Significant numbers of reproductive-aged women experience premenstrual syndromes characterized by depressed mood, irritability, mood swings, anxiety or tension, sleep disruption, and other physical symptoms, including bloating and breast tenderness. Typically these symptoms emerge during the week preceding menstruation, improve with the onset of menses, and are not present during the week after menstruation.

When a woman experiences at least five symptoms that cause significant disruption in daily functioning (including work, social, or relationship functioning), she may be diagnosed with Premenstrual Dysphoric Disorder (PMDD). PMDD affects approximately 3-8% of reproductive aged women.

In a recent paper published in the Archives of Women’s Mental Health, Lustyk and colleagues review the evidence in support of using Cognitive Behavioral Therapy (CBT) to treat premenstrual syndromes. CBT is a short-term, skills focused form of talk therapy that focuses on the interaction between thoughts, feelings, and behaviors. A core tenet of CBT is that an individual’s perception of an event can affect the way in which he or she experiences that event, including physical sensations.

CBT has been shown to be an effective treatment for mood and anxiety disorders and has been shown to help people cope better with physical symptoms, such as pain. Lustyk and colleagues highlight the fact that premenstrual syndromes have similar symptom patterns as the mood and anxiety disorders for which CBT has been shown to be an effective treatment.

In this paper, Lustyk and colleagues identified seven published studies evaluating the efficacy of CBT for the treatment of various premenstrual syndromes. While most studies showed an improvement in symptoms among participants receiving CBT, these changes were not always statistically significant and the degree of reduction in symptoms experienced by participants receiving CBT were not always greater than observed in participants receiving another treatment (such as medication or lifestyle modification, including relaxation or making dietary changes).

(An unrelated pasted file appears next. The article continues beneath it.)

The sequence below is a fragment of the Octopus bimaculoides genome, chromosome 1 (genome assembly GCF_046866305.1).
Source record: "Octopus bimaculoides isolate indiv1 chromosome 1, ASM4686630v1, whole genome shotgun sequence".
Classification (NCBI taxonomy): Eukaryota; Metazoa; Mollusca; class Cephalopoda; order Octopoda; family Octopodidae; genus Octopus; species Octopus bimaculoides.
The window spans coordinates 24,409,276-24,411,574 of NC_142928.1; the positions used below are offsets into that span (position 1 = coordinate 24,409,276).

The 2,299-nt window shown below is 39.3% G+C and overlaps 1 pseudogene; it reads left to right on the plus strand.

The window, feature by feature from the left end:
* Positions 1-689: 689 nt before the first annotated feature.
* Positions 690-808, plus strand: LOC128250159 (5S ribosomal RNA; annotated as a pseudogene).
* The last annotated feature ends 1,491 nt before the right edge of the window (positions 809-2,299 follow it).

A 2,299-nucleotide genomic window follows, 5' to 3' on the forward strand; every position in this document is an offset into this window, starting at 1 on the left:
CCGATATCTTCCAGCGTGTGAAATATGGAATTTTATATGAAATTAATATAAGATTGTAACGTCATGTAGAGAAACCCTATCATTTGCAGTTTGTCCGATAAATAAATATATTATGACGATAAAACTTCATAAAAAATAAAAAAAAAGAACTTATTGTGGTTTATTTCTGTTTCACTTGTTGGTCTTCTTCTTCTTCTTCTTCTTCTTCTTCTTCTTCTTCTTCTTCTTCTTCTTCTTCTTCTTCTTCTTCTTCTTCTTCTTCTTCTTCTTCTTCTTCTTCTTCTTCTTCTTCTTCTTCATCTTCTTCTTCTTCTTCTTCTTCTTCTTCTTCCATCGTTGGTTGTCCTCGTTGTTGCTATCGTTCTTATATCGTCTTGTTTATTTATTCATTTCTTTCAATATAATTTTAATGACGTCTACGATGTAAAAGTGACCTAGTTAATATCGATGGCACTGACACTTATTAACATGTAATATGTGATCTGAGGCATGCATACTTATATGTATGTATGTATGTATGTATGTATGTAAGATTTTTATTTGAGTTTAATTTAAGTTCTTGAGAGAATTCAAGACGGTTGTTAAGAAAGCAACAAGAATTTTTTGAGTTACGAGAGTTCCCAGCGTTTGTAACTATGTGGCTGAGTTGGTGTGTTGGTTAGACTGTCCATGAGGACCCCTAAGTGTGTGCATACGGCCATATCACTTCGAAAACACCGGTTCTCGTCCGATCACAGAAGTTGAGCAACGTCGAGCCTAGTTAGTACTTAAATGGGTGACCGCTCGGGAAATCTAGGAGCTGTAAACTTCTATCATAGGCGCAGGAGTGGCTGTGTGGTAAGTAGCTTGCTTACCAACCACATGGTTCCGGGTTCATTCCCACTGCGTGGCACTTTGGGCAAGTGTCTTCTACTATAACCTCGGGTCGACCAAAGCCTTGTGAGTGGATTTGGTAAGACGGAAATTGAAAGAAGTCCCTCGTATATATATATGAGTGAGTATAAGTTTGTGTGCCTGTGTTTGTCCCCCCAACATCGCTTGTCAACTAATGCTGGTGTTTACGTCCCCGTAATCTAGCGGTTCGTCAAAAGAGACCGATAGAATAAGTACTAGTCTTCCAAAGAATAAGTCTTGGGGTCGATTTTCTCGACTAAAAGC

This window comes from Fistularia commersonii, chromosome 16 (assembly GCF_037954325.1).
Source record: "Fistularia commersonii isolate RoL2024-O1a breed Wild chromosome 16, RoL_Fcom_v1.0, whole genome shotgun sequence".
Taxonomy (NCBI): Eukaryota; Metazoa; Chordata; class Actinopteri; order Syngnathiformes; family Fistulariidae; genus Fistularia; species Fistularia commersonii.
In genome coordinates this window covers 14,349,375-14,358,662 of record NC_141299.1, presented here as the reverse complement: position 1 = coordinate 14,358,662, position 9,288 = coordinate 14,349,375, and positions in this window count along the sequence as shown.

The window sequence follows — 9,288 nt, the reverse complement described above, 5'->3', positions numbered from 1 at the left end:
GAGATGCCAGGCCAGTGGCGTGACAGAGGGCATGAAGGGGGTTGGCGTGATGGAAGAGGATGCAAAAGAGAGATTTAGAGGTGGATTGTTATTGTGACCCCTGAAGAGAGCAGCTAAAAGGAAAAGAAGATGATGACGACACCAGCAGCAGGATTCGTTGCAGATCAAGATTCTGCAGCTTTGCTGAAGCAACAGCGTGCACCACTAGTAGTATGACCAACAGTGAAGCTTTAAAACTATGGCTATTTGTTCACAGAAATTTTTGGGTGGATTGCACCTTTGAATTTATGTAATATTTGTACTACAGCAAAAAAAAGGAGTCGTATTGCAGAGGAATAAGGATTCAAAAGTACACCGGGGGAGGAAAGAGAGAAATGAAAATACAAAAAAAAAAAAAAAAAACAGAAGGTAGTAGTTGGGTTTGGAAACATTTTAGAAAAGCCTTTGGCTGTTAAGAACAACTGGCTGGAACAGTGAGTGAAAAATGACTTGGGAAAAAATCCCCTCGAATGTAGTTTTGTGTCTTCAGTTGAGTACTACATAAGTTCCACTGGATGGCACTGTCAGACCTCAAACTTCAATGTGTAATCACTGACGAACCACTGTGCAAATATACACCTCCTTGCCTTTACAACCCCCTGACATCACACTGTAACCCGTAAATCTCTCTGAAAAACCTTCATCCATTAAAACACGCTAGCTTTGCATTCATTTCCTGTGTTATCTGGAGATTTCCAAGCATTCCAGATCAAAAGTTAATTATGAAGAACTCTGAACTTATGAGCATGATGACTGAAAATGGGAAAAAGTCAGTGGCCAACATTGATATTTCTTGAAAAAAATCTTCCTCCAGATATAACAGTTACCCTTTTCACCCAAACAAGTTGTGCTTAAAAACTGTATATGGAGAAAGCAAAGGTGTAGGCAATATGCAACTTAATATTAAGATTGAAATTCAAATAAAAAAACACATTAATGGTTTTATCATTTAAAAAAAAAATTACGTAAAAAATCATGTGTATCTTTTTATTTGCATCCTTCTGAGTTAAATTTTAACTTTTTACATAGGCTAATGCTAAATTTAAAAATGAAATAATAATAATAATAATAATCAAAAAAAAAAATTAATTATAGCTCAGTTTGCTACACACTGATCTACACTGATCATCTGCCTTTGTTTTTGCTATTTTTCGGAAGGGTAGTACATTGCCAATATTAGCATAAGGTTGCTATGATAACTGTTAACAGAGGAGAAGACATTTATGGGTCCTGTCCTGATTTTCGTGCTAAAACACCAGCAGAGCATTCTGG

While it seems that teaching women cognitive strategies to manage the symptoms of their premenstrual syndromes did not consistently result in a significant improvement in symptoms, the authors note several flaws in the design of the studies they reviewed. Most of these studies lacked a control group and/or random assignment to groups and tested CBT on only small numbers of women. Furthermore, the specific interventions used in the CBT treatments in the individual studies were not always well defined, making the quality of the interventions difficult to evaluate.

Due to the limitations of existing research, the use of CBT as a treatment for premenstrual symptoms requires further study before drawing conclusions about its effectiveness as a treatment. CBT should also be evaluated as an adjunct therapy to medication and lifestyle modification. In the interim, women should review the data on efficacy, safety, and side effects of treatments with their physicians when making decisions related to the treatment of premenstrual syndromes.

Christina Psaros, PhD

Lustyk MKB, Gerrish WG, Shaver S, Keys SL. Cognitive behavioral therapy for premenstrual syndrome and premenstrual dysphoric disorder: A systematic review. Arch Womens Ment Healh. 2009. February; v(i): pgs.

To read more about premenstrual syndromes and PMDD:

Cohen LS, Soares CN, Otto MW, Sweeney BH, Liberman RF, Harlow BH. Prevalence and predictors of premenstrual dysphoric disorder (PMDD) in older premenopausal women: The Harvard Study of Moods and Cycles. J Affect Disord. 2002. July; 70(2): 125-32.

Freeman EW. Premenstrual syndrome and premenstrual dyshphoric disorder: definitions and diagnosis. Psychoneuroendocrinology. 2003. August; 28(Suppl 3): 25-37.

Halbreich U, Borenstein J, Pearlstein T, Kahn LS. The prevalence, impairment, and burden of premenstrual dysphoric disorder (PMS/PMDD). Psychoneuroendocrinology. 2003. August; 28(Suppl 3): 1-23.

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